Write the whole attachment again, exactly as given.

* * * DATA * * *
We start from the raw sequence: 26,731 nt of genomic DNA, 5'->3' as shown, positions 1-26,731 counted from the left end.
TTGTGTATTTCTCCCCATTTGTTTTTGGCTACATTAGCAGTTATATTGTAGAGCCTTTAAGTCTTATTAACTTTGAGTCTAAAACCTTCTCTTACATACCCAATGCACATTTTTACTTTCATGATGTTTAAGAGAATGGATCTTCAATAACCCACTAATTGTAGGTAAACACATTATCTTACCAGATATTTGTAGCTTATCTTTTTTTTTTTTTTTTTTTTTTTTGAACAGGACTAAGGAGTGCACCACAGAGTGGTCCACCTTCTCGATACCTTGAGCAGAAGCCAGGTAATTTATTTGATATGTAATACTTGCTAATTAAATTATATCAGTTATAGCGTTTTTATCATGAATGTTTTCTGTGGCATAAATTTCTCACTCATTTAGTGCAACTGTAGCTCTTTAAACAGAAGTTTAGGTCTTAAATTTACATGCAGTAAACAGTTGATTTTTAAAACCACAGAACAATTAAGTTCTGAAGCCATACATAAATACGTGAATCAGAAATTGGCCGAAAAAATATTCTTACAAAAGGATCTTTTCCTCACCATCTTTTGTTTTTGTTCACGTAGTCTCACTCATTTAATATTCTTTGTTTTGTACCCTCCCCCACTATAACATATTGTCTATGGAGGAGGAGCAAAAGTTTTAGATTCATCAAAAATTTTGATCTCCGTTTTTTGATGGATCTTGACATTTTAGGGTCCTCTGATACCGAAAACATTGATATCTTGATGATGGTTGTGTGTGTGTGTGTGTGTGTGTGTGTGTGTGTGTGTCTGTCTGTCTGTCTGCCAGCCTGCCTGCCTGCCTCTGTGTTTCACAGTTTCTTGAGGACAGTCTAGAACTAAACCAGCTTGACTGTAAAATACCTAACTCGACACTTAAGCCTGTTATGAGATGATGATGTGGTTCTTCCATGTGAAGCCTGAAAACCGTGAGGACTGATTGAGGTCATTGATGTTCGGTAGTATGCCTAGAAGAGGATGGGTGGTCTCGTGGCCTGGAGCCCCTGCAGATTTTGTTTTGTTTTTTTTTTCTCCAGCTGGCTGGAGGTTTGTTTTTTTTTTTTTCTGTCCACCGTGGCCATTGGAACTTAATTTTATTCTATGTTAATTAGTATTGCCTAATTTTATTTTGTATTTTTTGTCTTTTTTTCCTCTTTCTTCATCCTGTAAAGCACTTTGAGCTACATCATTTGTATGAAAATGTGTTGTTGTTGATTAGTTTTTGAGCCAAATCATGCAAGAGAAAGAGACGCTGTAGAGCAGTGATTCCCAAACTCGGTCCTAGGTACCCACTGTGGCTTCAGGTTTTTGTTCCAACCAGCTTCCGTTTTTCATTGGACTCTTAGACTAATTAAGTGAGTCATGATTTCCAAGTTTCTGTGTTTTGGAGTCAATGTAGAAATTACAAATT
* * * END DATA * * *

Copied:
We start from the raw sequence: 26,731 nt of genomic DNA, 5'->3' as shown, positions 1-26,731 counted from the left end.
TTGTGTATTTCTCCCCATTTGTTTTTGGCTACATTAGCAGTTATATTGTAGAGCCTTTAAGTCTTATTAACTTTGAGTCTAAAACCTTCTCTTACATACCCAATGCACATTTTTACTTTCATGATGTTTAAGAGAATGGATCTTCAATAACCCACTAATTGTAGGTAAACACATTATCTTACCAGATATTTGTAGCTTATCTTTTTTTTTTTTTTTTTTTTTTTTGAACAGGACTAAGGAGTGCACCACAGAGTGGTCCACCTTCTCGATACCTTGAGCAGAAGCCAGGTAATTTATTTGATATGTAATACTTGCTAATTAAATTATATCAGTTATAGCGTTTTTATCATGAATGTTTTCTGTGGCATAAATTTCTCACTCATTTAGTGCAACTGTAGCTCTTTAAACAGAAGTTTAGGTCTTAAATTTACATGCAGTAAACAGTTGATTTTTAAAACCACAGAACAATTAAGTTCTGAAGCCATACATAAATACGTGAATCAGAAATTGGCCGAAAAAATATTCTTACAAAAGGATCTTTTCCTCACCATCTTTTGTTTTTGTTCACGTAGTCTCACTCATTTAATATTCTTTGTTTTGTACCCTCCCCCACTATAACATATTGTCTATGGAGGAGGAGCAAAAGTTTTAGATTCATCAAAAATTTTGATCTCCGTTTTTTGATGGATCTTGACATTTTAGGGTCCTCTGATACCGAAAACATTGATATCTTGATGATGGTTGTGTGTGTGTGTGTGTGTGTGTGTGTGTGTGTGTGTCTGTCTGTCTGTCTGCCAGCCTGCCTGCCTGCCTCTGTGTTTCACAGTTTCTTGAGGACAGTCTAGAACTAAACCAGCTTGACTGTAAAATACCTAACTCGACACTTAAGCCTGTTATGAGATGATGATGTGGTTCTTCCATGTGAAGCCTGAAAACCGTGAGGACTGATTGAGGTCATTGATGTTCGGTAGTATGCCTAGAAGAGGATGGGTGGTCTCGTGGCCTGGAGCCCCTGCAGATTTTGTTTTGTTTTTTTTTTCTCCAGCTGGCTGGAGGTTTGTTTTTTTTTTTTTCTGTCCACCGTGGCCATTGGAACTTAATTTTATTCTATGTTAATTAGTATTGCCTAATTTTATTTTGTATTTTTTGTCTTTTTTTCCTCTTTCTTCATCCTGTAAAGCACTTTGAGCTACATCATTTGTATGAAAATGTGTTGTTGTTGATTAGTTTTTGAGCCAAATCATGCAAGAGAAAGAGACGCTGTAGAGCAGTGATTCCCAAACTCGGTCCTAGGTACCCACTGTGGCTTCAGGTTTTTGTTCCAACCAGCTTCCGTTTTTCATTGGACTCTTAGACTAATTAAGTGAGTCATGATTTCCAAGTTTCTGTGTTTTGGAGTCAATGTAGAAATTACAAATT